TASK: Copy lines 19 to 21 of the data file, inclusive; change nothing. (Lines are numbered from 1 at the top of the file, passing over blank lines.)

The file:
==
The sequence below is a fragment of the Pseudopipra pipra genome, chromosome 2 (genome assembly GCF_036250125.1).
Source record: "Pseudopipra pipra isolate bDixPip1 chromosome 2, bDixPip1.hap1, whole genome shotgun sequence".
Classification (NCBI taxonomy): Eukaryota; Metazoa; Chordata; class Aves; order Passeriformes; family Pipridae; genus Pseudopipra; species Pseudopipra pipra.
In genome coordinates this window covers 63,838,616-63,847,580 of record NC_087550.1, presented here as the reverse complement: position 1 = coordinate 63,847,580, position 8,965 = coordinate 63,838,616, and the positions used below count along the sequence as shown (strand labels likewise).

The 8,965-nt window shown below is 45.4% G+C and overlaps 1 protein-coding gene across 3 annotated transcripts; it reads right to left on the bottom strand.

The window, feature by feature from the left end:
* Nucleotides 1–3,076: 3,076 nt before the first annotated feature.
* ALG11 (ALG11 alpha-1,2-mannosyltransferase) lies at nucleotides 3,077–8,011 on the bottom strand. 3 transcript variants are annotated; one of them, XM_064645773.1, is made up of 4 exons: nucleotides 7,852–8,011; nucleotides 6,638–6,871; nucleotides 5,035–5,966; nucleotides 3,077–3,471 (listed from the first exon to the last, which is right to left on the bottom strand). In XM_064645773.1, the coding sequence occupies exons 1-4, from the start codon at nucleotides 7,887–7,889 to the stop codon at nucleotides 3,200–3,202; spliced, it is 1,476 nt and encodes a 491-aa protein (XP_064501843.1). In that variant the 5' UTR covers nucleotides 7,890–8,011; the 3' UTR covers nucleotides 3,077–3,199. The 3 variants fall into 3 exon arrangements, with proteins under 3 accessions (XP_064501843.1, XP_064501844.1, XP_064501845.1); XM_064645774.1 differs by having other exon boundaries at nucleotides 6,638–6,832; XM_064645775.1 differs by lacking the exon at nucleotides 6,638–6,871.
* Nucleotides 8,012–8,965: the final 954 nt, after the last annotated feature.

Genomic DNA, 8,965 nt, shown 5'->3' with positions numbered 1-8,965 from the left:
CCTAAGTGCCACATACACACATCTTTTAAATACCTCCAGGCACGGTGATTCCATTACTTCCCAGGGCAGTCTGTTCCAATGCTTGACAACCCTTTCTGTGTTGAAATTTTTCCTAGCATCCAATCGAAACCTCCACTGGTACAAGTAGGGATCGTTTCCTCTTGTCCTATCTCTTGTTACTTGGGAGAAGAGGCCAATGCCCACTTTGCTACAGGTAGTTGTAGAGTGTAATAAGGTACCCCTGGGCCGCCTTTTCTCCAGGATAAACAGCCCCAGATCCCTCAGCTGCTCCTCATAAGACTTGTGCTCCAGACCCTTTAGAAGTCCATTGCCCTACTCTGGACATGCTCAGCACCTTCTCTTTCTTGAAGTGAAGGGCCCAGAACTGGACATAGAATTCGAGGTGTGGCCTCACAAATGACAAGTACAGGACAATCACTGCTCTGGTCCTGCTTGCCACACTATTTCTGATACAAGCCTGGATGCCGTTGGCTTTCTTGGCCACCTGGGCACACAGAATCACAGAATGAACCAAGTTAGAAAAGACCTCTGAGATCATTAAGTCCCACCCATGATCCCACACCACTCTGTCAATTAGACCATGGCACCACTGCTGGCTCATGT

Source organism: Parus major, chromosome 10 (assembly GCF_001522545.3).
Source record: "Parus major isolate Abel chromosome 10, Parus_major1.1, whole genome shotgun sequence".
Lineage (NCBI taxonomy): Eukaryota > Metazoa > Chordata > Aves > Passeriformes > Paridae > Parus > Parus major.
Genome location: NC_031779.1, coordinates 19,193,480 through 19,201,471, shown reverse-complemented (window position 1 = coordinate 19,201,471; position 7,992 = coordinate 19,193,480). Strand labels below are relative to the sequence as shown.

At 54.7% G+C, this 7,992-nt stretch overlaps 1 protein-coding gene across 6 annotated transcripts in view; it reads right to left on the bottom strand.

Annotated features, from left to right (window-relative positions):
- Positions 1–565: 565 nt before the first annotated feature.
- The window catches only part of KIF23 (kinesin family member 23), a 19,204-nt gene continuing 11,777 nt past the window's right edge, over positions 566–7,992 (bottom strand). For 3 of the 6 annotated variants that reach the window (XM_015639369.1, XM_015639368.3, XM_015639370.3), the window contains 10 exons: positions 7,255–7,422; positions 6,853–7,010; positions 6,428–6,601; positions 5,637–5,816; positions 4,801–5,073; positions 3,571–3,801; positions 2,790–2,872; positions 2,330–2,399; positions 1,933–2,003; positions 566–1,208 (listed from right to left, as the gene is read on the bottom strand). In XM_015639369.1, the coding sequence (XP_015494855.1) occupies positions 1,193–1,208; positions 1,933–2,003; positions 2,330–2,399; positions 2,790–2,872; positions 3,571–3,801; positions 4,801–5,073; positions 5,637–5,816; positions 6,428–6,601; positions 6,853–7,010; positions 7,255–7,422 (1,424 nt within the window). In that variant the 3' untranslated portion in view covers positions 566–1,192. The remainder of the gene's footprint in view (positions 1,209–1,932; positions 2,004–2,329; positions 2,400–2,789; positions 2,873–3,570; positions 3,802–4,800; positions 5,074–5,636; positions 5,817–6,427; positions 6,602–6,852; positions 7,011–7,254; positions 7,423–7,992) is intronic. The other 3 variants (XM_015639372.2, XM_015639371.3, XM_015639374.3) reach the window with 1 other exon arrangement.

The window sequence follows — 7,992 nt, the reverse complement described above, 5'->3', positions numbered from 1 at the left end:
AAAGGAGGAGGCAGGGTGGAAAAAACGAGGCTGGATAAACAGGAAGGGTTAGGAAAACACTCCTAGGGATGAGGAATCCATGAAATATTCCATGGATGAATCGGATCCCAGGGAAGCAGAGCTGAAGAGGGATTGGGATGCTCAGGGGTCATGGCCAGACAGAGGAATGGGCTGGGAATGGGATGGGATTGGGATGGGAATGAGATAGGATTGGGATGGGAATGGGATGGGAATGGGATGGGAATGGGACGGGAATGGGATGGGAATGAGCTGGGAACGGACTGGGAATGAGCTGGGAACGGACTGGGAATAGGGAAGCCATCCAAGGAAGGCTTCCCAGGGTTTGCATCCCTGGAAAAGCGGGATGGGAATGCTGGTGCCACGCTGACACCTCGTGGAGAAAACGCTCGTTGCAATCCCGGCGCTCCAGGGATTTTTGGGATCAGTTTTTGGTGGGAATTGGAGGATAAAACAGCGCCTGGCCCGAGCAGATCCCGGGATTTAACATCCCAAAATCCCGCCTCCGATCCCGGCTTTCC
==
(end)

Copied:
- The window catches only part of KIF23 (kinesin family member 23), a 19,204-nt gene continuing 11,777 nt past the window's right edge, over positions 566–7,992 (bottom strand). For 3 of the 6 annotated variants that reach the window (XM_015639369.1, XM_015639368.3, XM_015639370.3), the window contains 10 exons: positions 7,255–7,422; positions 6,853–7,010; positions 6,428–6,601; positions 5,637–5,816; positions 4,801–5,073; positions 3,571–3,801; positions 2,790–2,872; positions 2,330–2,399; positions 1,933–2,003; positions 566–1,208 (listed from right to left, as the gene is read on the bottom strand). In XM_015639369.1, the coding sequence (XP_015494855.1) occupies positions 1,193–1,208; positions 1,933–2,003; positions 2,330–2,399; positions 2,790–2,872; positions 3,571–3,801; positions 4,801–5,073; positions 5,637–5,816; positions 6,428–6,601; positions 6,853–7,010; positions 7,255–7,422 (1,424 nt within the window). In that variant the 3' untranslated portion in view covers positions 566–1,192. The remainder of the gene's footprint in view (positions 1,209–1,932; positions 2,004–2,329; positions 2,400–2,789; positions 2,873–3,570; positions 3,802–4,800; positions 5,074–5,636; positions 5,817–6,427; positions 6,602–6,852; positions 7,011–7,254; positions 7,423–7,992) is intronic. The other 3 variants (XM_015639372.2, XM_015639371.3, XM_015639374.3) reach the window with 1 other exon arrangement.

The window sequence follows — 7,992 nt, the reverse complement described above, 5'->3', positions numbered from 1 at the left end:
AAAGGAGGAGGCAGGGTGGAAAAAACGAGGCTGGATAAACAGGAAGGGTTAGGAAAACACTCCTAGGGATGAGGAATCCATGAAATATTCCATGGATGAATCGGATCCCAGGGAAGCAGAGCTGAAGAGGGATTGGGATGCTCAGGGGTCATGGCCAGACAGAGGAATGGGCTGGGAATGGGATGGGATTGGGATGGGAATGAGATAGGATTGGGATGGGAATGGGATGGGAATGGGATGGGAATGGGACGGGAATGGGATGGGAATGAGCTGGGAACGGACTGGGAATGAGCTGGGAACGGACTGGGAATAGGGAAGCCATCCAAGGAAGGCTTCCCAGGGTTTGCATCCCTGGAAAAGCGGGATGGGAATGCTGGTGCCACGCTGACACCTCGTGGAGAAAACGCTCGTTGCAATCCCGGCGCTCCAGGGATTTTTGGGATCAGTTTTTGGTGGGAATTGGAGGATAAAACAGCGCCTGGCCCGAGCAGATCCCGGGATTTAACATCCCAAAATCCCGCCTCCGATCCCGGCTTTCC